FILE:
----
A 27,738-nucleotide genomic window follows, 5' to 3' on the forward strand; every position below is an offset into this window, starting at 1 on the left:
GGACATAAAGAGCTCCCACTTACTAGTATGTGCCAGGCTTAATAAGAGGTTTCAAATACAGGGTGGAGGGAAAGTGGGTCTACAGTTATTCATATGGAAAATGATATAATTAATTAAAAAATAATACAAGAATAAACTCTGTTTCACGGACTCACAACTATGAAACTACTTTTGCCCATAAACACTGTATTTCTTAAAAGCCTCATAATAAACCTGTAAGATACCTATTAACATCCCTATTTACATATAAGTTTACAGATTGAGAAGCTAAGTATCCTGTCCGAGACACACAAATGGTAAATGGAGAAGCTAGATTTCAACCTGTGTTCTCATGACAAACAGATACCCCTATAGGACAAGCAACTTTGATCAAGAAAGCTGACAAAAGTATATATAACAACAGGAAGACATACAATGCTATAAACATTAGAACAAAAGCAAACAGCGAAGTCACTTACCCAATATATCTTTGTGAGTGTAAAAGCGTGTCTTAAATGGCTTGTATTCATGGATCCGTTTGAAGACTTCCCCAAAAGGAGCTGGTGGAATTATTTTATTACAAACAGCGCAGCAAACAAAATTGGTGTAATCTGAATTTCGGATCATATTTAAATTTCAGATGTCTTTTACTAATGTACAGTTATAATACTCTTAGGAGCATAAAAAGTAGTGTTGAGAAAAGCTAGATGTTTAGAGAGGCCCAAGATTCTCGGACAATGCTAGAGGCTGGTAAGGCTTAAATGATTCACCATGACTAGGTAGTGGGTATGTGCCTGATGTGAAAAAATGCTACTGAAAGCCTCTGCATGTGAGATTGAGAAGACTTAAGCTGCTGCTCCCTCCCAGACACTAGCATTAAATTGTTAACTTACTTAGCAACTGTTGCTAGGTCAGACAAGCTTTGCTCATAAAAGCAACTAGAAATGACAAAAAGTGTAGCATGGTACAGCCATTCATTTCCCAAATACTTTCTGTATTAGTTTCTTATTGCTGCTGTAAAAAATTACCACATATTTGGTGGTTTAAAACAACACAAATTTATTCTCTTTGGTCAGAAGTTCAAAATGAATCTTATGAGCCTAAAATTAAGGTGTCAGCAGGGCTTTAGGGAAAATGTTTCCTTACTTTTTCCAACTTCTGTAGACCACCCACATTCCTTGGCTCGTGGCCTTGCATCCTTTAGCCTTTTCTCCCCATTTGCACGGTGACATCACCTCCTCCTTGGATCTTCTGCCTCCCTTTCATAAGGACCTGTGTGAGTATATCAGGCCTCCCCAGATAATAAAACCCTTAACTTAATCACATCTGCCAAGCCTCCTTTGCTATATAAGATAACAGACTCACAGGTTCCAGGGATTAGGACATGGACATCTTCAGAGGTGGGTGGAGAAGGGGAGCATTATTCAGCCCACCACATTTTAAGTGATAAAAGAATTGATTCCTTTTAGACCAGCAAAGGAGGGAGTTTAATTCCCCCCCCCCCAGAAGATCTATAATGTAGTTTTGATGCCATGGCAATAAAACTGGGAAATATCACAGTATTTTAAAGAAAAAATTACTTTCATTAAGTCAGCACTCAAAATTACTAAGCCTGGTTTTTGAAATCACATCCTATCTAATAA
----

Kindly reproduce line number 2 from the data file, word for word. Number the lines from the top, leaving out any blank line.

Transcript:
GGACATAAAGAGCTCCCACTTACTAGTATGTGCCAGGCTTAATAAGAGGTTTCAAATACAGGGTGGAGGGAAAGTGGGTCTACAGTTATTCATATGGAAAATGATATAATTAATTAAAAAATAATACAAGAATAAACTCTGTTTCACGGACTCACAACTATGAAACTACTTTTGCCCATAAACACTGTATTTCTTAAAAGCCTCATAATAAACCTGTAAGATACCTATTAACATCCCTATTTACATATAAGTTTACAGATTGAGAAGCTAAGTATCCTGTCCGAGACACACAAATGGTAAATGGAGAAGCTAGATTTCAACCTGTGTTCTCATGACAAACAGATACCCCTATAGGACAAGCAACTTTGATCAAGAAAGCTGACAAAAGTATATATAACAACAGGAAGACATACAATGCTATAAACATTAGAACAAAAGCAAACAGCGAAGTCACTTACCCAATATATCTTTGTGAGTGTAAAAGCGTGTCTTAAATGGCTTGTATTCATGGATCCGTTTGAAGACTTCCCCAAAAGGAGCTGGTGGAATTATTTTATTACAAACAGCGCAGCAAACAAAATTGGTGTAATCTGAATTTCGGATCATATTTAAATTTCAGATGTCTTTTACTAATGTACAGTTATAATACTCTTAGGAGCATAAAAAGTAGTGTTGAGAAAAGCTAGATGTTTAGAGAGGCCCAAGATTCTCGGACAATGCTAGAGGCTGGTAAGGCTTAAATGATTCACCATGACTAGGTAGTGGGTATGTGCCTGATGTGAAAAAATGCTACTGAAAGCCTCTGCATGTGAGATTGAGAAGACTTAAGCTGCTGCTCCCTCCCAGACACTAGCATTAAATTGTTAACTTACTTAGCAACTGTTGCTAGGTCAGACAAGCTTTGCTCATAAAAGCAACTAGAAATGACAAAAAGTGTAGCATGGTACAGCCATTCATTTCCCAAATACTTTCTGTATTAGTTTCTTATTGCTGCTGTAAAAAATTACCACATATTTGGTGGTTTAAAACAACACAAATTTATTCTCTTTGGTCAGAAGTTCAAAATGAATCTTATGAGCCTAAAATTAAGGTGTCAGCAGGGCTTTAGGGAAAATGTTTCCTTACTTTTTCCAACTTCTGTAGACCACCCACATTCCTTGGCTCGTGGCCTTGCATCCTTTAGCCTTTTCTCCCCATTTGCACGGTGACATCACCTCCTCCTTGGATCTTCTGCCTCCCTTTCATAAGGACCTGTGTGAGTATATCAGGCCTCCCCAGATAATAAAACCCTTAACTTAATCACATCTGCCAAGCCTCCTTTGCTATATAAGATAACAGACTCACAGGTTCCAGGGATTAGGACATGGACATCTTCAGAGGTGGGTGGAGAAGGGGAGCATTATTCAGCCCACCACATTTTAAGTGATAAAAGAATTGATTCCTTTTAGACCAGCAAAGGAGGGAGTTTAATTCCCCCCCCCCCAGAAGATCTATAATGTAGTTTTGATGCCATGGCAATAAAACTGGGAAATATCACAGTATTTTAAAGAAAAAATTACTTTCATTAAGTCAGCACTCAAAATTACTAAGCCTGGTTTTTGAAATCACATCCTATCTAATAA